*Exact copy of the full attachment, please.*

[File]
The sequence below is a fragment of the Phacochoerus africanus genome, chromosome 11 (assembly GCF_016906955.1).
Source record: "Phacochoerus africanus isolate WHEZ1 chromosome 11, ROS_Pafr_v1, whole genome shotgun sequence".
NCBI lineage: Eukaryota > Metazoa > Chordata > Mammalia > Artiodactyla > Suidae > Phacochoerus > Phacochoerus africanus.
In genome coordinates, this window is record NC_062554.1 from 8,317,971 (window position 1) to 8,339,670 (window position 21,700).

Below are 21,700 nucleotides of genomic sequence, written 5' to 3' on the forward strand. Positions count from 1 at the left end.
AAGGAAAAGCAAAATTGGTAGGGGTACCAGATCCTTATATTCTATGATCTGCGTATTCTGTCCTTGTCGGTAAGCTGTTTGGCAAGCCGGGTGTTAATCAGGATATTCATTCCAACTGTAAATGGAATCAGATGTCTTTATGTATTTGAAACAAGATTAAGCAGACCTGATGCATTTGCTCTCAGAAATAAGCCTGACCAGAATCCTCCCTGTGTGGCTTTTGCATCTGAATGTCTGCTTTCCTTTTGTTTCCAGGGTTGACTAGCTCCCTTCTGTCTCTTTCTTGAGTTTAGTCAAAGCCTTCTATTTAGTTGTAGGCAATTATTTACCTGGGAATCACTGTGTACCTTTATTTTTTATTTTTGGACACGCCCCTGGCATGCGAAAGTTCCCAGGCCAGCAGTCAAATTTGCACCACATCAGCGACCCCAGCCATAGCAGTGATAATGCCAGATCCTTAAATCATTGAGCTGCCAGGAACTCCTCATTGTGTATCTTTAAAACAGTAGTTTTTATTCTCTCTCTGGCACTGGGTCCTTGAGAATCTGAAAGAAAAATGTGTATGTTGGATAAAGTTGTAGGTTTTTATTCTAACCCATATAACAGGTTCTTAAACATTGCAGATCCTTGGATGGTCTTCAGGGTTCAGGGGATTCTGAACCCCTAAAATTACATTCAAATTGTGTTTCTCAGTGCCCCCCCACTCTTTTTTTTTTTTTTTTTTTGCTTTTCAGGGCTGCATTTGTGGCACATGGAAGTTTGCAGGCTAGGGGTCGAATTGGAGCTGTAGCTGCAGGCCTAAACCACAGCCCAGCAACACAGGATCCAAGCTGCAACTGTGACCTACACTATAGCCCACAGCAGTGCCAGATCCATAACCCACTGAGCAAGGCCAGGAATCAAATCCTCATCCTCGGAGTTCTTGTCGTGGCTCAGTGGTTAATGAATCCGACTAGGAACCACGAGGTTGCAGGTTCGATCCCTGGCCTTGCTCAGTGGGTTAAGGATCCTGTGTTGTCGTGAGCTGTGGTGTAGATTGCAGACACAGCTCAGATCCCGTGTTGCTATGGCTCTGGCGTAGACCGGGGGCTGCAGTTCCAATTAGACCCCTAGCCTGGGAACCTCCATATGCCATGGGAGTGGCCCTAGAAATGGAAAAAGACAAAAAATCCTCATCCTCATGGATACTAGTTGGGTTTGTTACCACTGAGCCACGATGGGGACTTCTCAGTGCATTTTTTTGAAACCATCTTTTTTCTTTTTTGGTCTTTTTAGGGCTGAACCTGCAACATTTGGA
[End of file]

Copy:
The sequence below is a fragment of the Phacochoerus africanus genome, chromosome 11 (assembly GCF_016906955.1).
Source record: "Phacochoerus africanus isolate WHEZ1 chromosome 11, ROS_Pafr_v1, whole genome shotgun sequence".
NCBI lineage: Eukaryota > Metazoa > Chordata > Mammalia > Artiodactyla > Suidae > Phacochoerus > Phacochoerus africanus.
In genome coordinates, this window is record NC_062554.1 from 8,317,971 (window position 1) to 8,339,670 (window position 21,700).

Below are 21,700 nucleotides of genomic sequence, written 5' to 3' on the forward strand. Positions count from 1 at the left end.
AAGGAAAAGCAAAATTGGTAGGGGTACCAGATCCTTATATTCTATGATCTGCGTATTCTGTCCTTGTCGGTAAGCTGTTTGGCAAGCCGGGTGTTAATCAGGATATTCATTCCAACTGTAAATGGAATCAGATGTCTTTATGTATTTGAAACAAGATTAAGCAGACCTGATGCATTTGCTCTCAGAAATAAGCCTGACCAGAATCCTCCCTGTGTGGCTTTTGCATCTGAATGTCTGCTTTCCTTTTGTTTCCAGGGTTGACTAGCTCCCTTCTGTCTCTTTCTTGAGTTTAGTCAAAGCCTTCTATTTAGTTGTAGGCAATTATTTACCTGGGAATCACTGTGTACCTTTATTTTTTATTTTTGGACACGCCCCTGGCATGCGAAAGTTCCCAGGCCAGCAGTCAAATTTGCACCACATCAGCGACCCCAGCCATAGCAGTGATAATGCCAGATCCTTAAATCATTGAGCTGCCAGGAACTCCTCATTGTGTATCTTTAAAACAGTAGTTTTTATTCTCTCTCTGGCACTGGGTCCTTGAGAATCTGAAAGAAAAATGTGTATGTTGGATAAAGTTGTAGGTTTTTATTCTAACCCATATAACAGGTTCTTAAACATTGCAGATCCTTGGATGGTCTTCAGGGTTCAGGGGATTCTGAACCCCTAAAATTACATTCAAATTGTGTTTCTCAGTGCCCCCCCACTCTTTTTTTTTTTTTTTTTTTGCTTTTCAGGGCTGCATTTGTGGCACATGGAAGTTTGCAGGCTAGGGGTCGAATTGGAGCTGTAGCTGCAGGCCTAAACCACAGCCCAGCAACACAGGATCCAAGCTGCAACTGTGACCTACACTATAGCCCACAGCAGTGCCAGATCCATAACCCACTGAGCAAGGCCAGGAATCAAATCCTCATCCTCGGAGTTCTTGTCGTGGCTCAGTGGTTAATGAATCCGACTAGGAACCACGAGGTTGCAGGTTCGATCCCTGGCCTTGCTCAGTGGGTTAAGGATCCTGTGTTGTCGTGAGCTGTGGTGTAGATTGCAGACACAGCTCAGATCCCGTGTTGCTATGGCTCTGGCGTAGACCGGGGGCTGCAGTTCCAATTAGACCCCTAGCCTGGGAACCTCCATATGCCATGGGAGTGGCCCTAGAAATGGAAAAAGACAAAAAATCCTCATCCTCATGGATACTAGTTGGGTTTGTTACCACTGAGCCACGATGGGGACTTCTCAGTGCATTTTTTTGAAACCATCTTTTTTCTTTTTTGGTCTTTTTAGGGCTGAACCTGCAACATTTGGA